Wednesday, August 31, 2005

Florida Democratic Gov. Candidate Distancing Self From, Um, Texas Republican Congressman

The St. Petersburg Times reports that Forida Democratic gubernatorial candidate Jim Davis is using embattled Republican House Majority Leader Tom DeLay in his stump speeches across the state.

"I'm fighting to keep Tom Delay from imposing his family values on you and your family," Davis said.

Could it be that, as the alleged ethics violations pile up, candidates will use DeLay as representative of what they are not, even if they're not running for the same office?


  • Something for an enterprising Texan to do: file a nonresidency complaint about Karl Rove. From the Washington Post:

    Anyway, Rove is now registered to vote in Kerr County, about 80 miles west of Austin in the Texas Hill Country. He and his wife, Darby, have owned property there, on the Guadalupe River, since at least 1997, according to county property records.

    But as far as the locals know, the couple have never actually lived in either of two tiny rental cottages Rove claims as his residence on Texas voter registration rolls. The largest is 814 square feet and valued by the county at about $25,000.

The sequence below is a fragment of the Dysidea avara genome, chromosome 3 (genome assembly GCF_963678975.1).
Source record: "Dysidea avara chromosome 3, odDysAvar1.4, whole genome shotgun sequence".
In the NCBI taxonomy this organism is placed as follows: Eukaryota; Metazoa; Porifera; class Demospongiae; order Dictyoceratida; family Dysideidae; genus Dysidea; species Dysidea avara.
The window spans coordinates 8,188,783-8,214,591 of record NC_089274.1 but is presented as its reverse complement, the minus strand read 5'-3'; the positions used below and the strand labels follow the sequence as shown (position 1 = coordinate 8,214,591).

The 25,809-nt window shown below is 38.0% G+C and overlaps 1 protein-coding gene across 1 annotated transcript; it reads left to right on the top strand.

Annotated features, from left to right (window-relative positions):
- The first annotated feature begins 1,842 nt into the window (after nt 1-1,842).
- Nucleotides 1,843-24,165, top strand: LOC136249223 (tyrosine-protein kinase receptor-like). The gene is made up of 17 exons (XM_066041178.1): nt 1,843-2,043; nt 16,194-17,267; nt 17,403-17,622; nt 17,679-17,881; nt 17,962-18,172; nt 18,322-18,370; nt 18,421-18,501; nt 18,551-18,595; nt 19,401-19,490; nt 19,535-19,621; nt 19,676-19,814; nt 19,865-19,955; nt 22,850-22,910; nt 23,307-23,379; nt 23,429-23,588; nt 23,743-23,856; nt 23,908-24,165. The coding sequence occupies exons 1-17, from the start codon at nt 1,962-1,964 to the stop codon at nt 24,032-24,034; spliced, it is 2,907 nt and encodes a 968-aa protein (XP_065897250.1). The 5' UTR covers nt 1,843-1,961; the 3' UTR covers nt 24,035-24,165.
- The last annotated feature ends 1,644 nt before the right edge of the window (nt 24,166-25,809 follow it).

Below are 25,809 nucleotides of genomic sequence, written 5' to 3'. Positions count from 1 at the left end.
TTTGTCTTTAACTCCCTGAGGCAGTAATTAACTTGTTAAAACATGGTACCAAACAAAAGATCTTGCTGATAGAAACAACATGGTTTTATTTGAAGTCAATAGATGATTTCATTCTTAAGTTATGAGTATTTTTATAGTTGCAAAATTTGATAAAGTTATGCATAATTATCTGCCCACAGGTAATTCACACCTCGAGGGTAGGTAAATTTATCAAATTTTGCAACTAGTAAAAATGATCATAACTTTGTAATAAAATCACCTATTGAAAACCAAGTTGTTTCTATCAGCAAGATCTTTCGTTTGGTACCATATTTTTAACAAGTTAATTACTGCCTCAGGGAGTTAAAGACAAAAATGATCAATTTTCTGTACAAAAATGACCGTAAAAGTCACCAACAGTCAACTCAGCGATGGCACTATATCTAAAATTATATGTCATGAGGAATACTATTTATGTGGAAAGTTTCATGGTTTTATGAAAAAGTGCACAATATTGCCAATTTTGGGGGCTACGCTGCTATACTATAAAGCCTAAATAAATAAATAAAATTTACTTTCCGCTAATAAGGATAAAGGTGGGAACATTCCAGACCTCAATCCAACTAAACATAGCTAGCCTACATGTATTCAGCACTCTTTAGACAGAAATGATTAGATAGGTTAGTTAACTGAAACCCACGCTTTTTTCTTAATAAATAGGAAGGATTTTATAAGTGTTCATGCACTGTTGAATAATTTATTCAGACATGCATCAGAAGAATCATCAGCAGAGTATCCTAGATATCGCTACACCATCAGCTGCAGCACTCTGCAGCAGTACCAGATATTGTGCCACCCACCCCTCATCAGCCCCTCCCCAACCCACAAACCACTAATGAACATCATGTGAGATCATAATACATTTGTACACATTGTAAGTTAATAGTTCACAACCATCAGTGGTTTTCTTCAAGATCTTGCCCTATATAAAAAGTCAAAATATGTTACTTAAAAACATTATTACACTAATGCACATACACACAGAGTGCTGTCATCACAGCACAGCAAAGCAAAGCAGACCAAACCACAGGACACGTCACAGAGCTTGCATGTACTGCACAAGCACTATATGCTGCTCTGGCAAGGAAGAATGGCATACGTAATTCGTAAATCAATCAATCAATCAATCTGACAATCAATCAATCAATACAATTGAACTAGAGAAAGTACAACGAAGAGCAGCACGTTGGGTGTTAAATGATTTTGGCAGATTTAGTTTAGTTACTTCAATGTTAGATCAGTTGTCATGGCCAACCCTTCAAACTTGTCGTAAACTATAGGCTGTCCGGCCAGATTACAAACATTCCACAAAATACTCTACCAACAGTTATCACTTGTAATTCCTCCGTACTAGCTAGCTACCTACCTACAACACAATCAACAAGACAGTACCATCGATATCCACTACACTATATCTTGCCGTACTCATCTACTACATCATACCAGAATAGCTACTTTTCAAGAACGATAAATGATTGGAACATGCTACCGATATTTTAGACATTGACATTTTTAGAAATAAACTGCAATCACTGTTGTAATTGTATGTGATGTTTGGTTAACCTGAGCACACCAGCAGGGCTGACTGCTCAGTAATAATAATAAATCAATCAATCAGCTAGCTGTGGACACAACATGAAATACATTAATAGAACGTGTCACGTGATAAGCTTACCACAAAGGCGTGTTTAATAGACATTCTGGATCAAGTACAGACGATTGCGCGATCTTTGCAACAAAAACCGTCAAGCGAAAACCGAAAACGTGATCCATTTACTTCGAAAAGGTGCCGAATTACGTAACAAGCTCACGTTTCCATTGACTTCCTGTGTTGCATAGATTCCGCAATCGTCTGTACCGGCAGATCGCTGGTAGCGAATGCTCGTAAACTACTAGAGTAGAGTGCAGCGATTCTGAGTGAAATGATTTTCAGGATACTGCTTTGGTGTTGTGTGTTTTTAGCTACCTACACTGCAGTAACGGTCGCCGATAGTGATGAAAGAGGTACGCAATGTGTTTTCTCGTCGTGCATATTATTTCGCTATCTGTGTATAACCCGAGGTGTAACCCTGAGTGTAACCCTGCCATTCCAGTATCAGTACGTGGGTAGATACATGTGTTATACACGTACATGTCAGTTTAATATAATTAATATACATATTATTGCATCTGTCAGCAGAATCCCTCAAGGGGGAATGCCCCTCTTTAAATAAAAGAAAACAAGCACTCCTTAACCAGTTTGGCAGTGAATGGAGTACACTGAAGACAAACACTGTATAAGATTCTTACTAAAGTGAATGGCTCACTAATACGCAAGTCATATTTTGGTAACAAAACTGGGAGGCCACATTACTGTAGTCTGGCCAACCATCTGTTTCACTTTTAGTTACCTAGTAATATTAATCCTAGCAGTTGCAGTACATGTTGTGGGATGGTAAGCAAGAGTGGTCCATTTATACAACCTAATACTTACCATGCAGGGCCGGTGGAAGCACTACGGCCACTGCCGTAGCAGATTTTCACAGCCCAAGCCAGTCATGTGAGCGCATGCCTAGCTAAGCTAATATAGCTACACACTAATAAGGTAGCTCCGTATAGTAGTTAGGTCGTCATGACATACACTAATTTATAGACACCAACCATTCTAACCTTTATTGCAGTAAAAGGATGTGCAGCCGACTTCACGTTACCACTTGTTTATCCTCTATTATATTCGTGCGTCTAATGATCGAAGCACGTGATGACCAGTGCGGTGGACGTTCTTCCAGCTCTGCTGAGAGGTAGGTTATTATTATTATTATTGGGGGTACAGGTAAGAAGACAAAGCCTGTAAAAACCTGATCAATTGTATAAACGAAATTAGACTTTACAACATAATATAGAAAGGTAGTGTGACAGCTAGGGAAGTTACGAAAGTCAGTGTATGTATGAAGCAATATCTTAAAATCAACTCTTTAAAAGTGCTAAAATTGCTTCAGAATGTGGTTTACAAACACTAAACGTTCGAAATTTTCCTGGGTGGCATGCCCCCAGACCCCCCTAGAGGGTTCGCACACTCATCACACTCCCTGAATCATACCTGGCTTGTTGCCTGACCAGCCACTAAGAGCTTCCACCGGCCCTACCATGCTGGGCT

"I've been here 10 years and I've never seen him. There are only, like, three grocery stores in town. You'd think you'd at least see him at the HEB" grocery, said Greg Shrader, editor and publisher of the Kerrville Daily Times.

    Charles Ratliff, secretary of the Kerr County Democratic Party, said he's never even heard rumors of Rove's presence. "I have no memory of anybody saying to me, 'Hey, Karl Rove is in town, and he's speaking at the courthouse.' Or, 'Karl Rove is in town and I saw him at the grocery store.'

    "Now, you do hear people say that all the time about Kinky Friedman," Ratliff said, referring to the novelist and lead singer for the Texas Jewboys. "If somebody famous like Rove lived near Kerrville, I think I would hear about it all the time."

    Down in Texas, when you register to vote in a place where you don't actually live, the county prosecutor can come after you for voter fraud, said Elizabeth Reyes, an attorney with the elections division of the Texas Secretary of State. Rove's rental cottage "doesn't sound like a residence to me, because it's not a fixed place of habitation," she said. "If it's just property that they own, ownership doesn't make that a residence."

    Still, under state law, the definition of a Texan is really pretty loose, Reyes said, even for voting purposes. So someone would have to file a complaint.

    In the end, she said, "Questions of residency are ultimately for the court to decide."

    By Blogger Brad Johnson, at 10:08 AM  

  • Thought you would like this. make easy money

    By Blogger Mike, at 6:23 PM  

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